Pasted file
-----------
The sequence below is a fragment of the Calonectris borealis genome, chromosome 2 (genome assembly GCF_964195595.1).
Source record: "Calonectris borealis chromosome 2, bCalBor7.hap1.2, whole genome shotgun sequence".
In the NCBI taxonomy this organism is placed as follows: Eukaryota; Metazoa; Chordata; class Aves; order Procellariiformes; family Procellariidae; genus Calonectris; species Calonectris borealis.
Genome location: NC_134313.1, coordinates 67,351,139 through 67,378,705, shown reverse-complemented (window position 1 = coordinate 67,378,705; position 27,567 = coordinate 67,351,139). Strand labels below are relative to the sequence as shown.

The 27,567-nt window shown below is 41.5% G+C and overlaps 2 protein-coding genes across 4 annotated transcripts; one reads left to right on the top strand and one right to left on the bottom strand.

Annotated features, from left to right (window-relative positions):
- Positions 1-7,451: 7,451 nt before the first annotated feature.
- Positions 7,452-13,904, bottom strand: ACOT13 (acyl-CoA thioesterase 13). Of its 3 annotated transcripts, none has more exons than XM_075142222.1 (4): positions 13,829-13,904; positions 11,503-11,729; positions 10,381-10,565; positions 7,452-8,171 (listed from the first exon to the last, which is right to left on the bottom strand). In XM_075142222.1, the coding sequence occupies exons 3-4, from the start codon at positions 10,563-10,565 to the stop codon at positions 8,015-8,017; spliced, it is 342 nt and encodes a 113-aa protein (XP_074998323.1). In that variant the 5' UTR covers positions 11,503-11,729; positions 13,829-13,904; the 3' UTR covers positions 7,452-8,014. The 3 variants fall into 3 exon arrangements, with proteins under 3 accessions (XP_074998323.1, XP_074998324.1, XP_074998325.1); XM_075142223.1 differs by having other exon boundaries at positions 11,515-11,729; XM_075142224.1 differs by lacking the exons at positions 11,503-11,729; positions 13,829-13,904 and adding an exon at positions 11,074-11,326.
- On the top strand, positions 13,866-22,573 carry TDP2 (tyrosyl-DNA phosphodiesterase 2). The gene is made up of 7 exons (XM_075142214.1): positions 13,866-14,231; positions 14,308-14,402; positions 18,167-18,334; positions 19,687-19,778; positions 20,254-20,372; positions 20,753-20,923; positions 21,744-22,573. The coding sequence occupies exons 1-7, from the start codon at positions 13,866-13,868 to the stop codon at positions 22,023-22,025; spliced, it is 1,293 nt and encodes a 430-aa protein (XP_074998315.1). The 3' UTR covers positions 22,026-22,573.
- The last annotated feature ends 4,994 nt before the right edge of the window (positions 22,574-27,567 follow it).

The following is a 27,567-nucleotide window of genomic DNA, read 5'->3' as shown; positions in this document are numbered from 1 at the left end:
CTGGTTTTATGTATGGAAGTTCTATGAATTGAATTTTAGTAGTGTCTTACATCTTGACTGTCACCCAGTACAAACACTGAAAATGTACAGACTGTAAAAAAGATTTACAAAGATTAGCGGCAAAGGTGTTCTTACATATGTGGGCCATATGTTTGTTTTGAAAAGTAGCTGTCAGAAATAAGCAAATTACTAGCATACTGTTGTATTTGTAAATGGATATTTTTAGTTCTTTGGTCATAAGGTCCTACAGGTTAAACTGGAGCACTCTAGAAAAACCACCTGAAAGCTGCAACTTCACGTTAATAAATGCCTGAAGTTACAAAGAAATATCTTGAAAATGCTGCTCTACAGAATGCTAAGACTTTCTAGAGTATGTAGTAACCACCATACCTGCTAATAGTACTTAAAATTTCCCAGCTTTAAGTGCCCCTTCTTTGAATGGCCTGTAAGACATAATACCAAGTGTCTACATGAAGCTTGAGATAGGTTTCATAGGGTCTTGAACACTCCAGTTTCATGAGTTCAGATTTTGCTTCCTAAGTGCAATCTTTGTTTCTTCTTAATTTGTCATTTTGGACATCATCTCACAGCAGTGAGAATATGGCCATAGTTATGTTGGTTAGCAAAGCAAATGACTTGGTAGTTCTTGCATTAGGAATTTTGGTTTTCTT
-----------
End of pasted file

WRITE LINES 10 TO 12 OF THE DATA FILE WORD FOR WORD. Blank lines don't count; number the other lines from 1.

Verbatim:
- The last annotated feature ends 4,994 nt before the right edge of the window (positions 22,574-27,567 follow it).

The following is a 27,567-nucleotide window of genomic DNA, read 5'->3' as shown; positions in this document are numbered from 1 at the left end:
CTGGTTTTATGTATGGAAGTTCTATGAATTGAATTTTAGTAGTGTCTTACATCTTGACTGTCACCCAGTACAAACACTGAAAATGTACAGACTGTAAAAAAGATTTACAAAGATTAGCGGCAAAGGTGTTCTTACATATGTGGGCCATATGTTTGTTTTGAAAAGTAGCTGTCAGAAATAAGCAAATTACTAGCATACTGTTGTATTTGTAAATGGATATTTTTAGTTCTTTGGTCATAAGGTCCTACAGGTTAAACTGGAGCACTCTAGAAAAACCACCTGAAAGCTGCAACTTCACGTTAATAAATGCCTGAAGTTACAAAGAAATATCTTGAAAATGCTGCTCTACAGAATGCTAAGACTTTCTAGAGTATGTAGTAACCACCATACCTGCTAATAGTACTTAAAATTTCCCAGCTTTAAGTGCCCCTTCTTTGAATGGCCTGTAAGACATAATACCAAGTGTCTACATGAAGCTTGAGATAGGTTTCATAGGGTCTTGAACACTCCAGTTTCATGAGTTCAGATTTTGCTTCCTAAGTGCAATCTTTGTTTCTTCTTAATTTGTCATTTTGGACATCATCTCACAGCAGTGAGAATATGGCCATAGTTATGTTGGTTAGCAAAGCAAATGACTTGGTAGTTCTTGCATTAGGAATTTTGGTTTTCTT